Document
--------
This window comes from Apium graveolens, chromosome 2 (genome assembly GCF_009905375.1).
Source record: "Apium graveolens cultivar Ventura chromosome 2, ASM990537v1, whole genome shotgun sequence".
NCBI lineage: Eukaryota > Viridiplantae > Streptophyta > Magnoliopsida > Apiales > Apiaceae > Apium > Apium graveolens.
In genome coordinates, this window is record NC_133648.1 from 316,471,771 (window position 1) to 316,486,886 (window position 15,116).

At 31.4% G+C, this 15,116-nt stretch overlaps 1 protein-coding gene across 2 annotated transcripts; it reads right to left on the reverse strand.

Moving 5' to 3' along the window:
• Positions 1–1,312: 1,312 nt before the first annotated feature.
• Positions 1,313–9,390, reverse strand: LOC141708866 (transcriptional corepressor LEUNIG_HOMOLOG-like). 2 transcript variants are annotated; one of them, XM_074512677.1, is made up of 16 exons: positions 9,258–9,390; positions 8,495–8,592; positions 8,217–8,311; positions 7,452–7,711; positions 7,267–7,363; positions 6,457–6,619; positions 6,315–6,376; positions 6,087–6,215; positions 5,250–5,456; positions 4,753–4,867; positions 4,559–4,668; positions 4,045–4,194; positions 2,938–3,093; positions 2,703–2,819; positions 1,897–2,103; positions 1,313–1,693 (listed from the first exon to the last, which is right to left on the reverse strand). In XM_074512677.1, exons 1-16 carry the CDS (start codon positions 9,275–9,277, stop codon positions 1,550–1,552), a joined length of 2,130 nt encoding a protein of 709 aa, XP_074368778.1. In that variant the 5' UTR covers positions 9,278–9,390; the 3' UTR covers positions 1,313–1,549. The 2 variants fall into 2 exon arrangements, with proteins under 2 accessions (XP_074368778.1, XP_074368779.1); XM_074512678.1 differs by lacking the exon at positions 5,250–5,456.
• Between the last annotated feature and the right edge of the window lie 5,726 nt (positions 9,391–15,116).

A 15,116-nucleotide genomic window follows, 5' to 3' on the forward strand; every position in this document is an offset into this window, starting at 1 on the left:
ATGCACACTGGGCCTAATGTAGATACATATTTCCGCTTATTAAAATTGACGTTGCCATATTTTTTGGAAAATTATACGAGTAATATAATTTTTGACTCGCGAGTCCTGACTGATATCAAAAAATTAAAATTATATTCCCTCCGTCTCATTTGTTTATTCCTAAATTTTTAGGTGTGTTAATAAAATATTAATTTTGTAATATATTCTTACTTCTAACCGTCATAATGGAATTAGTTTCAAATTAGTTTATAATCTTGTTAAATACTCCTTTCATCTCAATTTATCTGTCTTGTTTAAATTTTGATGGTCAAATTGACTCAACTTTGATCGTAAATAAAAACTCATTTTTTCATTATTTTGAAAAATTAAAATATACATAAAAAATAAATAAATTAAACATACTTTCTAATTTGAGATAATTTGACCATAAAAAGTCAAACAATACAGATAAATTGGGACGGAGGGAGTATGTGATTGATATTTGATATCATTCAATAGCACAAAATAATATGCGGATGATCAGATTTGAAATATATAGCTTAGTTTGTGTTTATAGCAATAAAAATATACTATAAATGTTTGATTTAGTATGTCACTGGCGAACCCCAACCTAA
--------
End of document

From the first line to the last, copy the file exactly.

This window comes from Apium graveolens, chromosome 2 (genome assembly GCF_009905375.1).
Source record: "Apium graveolens cultivar Ventura chromosome 2, ASM990537v1, whole genome shotgun sequence".
NCBI lineage: Eukaryota > Viridiplantae > Streptophyta > Magnoliopsida > Apiales > Apiaceae > Apium > Apium graveolens.
In genome coordinates, this window is record NC_133648.1 from 316,471,771 (window position 1) to 316,486,886 (window position 15,116).

At 31.4% G+C, this 15,116-nt stretch overlaps 1 protein-coding gene across 2 annotated transcripts; it reads right to left on the reverse strand.

Moving 5' to 3' along the window:
• Positions 1–1,312: 1,312 nt before the first annotated feature.
• Positions 1,313–9,390, reverse strand: LOC141708866 (transcriptional corepressor LEUNIG_HOMOLOG-like). 2 transcript variants are annotated; one of them, XM_074512677.1, is made up of 16 exons: positions 9,258–9,390; positions 8,495–8,592; positions 8,217–8,311; positions 7,452–7,711; positions 7,267–7,363; positions 6,457–6,619; positions 6,315–6,376; positions 6,087–6,215; positions 5,250–5,456; positions 4,753–4,867; positions 4,559–4,668; positions 4,045–4,194; positions 2,938–3,093; positions 2,703–2,819; positions 1,897–2,103; positions 1,313–1,693 (listed from the first exon to the last, which is right to left on the reverse strand). In XM_074512677.1, exons 1-16 carry the CDS (start codon positions 9,275–9,277, stop codon positions 1,550–1,552), a joined length of 2,130 nt encoding a protein of 709 aa, XP_074368778.1. In that variant the 5' UTR covers positions 9,278–9,390; the 3' UTR covers positions 1,313–1,549. The 2 variants fall into 2 exon arrangements, with proteins under 2 accessions (XP_074368778.1, XP_074368779.1); XM_074512678.1 differs by lacking the exon at positions 5,250–5,456.
• Between the last annotated feature and the right edge of the window lie 5,726 nt (positions 9,391–15,116).

A 15,116-nucleotide genomic window follows, 5' to 3' on the forward strand; every position in this document is an offset into this window, starting at 1 on the left:
ATGCACACTGGGCCTAATGTAGATACATATTTCCGCTTATTAAAATTGACGTTGCCATATTTTTTGGAAAATTATACGAGTAATATAATTTTTGACTCGCGAGTCCTGACTGATATCAAAAAATTAAAATTATATTCCCTCCGTCTCATTTGTTTATTCCTAAATTTTTAGGTGTGTTAATAAAATATTAATTTTGTAATATATTCTTACTTCTAACCGTCATAATGGAATTAGTTTCAAATTAGTTTATAATCTTGTTAAATACTCCTTTCATCTCAATTTATCTGTCTTGTTTAAATTTTGATGGTCAAATTGACTCAACTTTGATCGTAAATAAAAACTCATTTTTTCATTATTTTGAAAAATTAAAATATACATAAAAAATAAATAAATTAAACATACTTTCTAATTTGAGATAATTTGACCATAAAAAGTCAAACAATACAGATAAATTGGGACGGAGGGAGTATGTGATTGATATTTGATATCATTCAATAGCACAAAATAATATGCGGATGATCAGATTTGAAATATATAGCTTAGTTTGTGTTTATAGCAATAAAAATATACTATAAATGTTTGATTTAGTATGTCACTGGCGAACCCCAACCTAA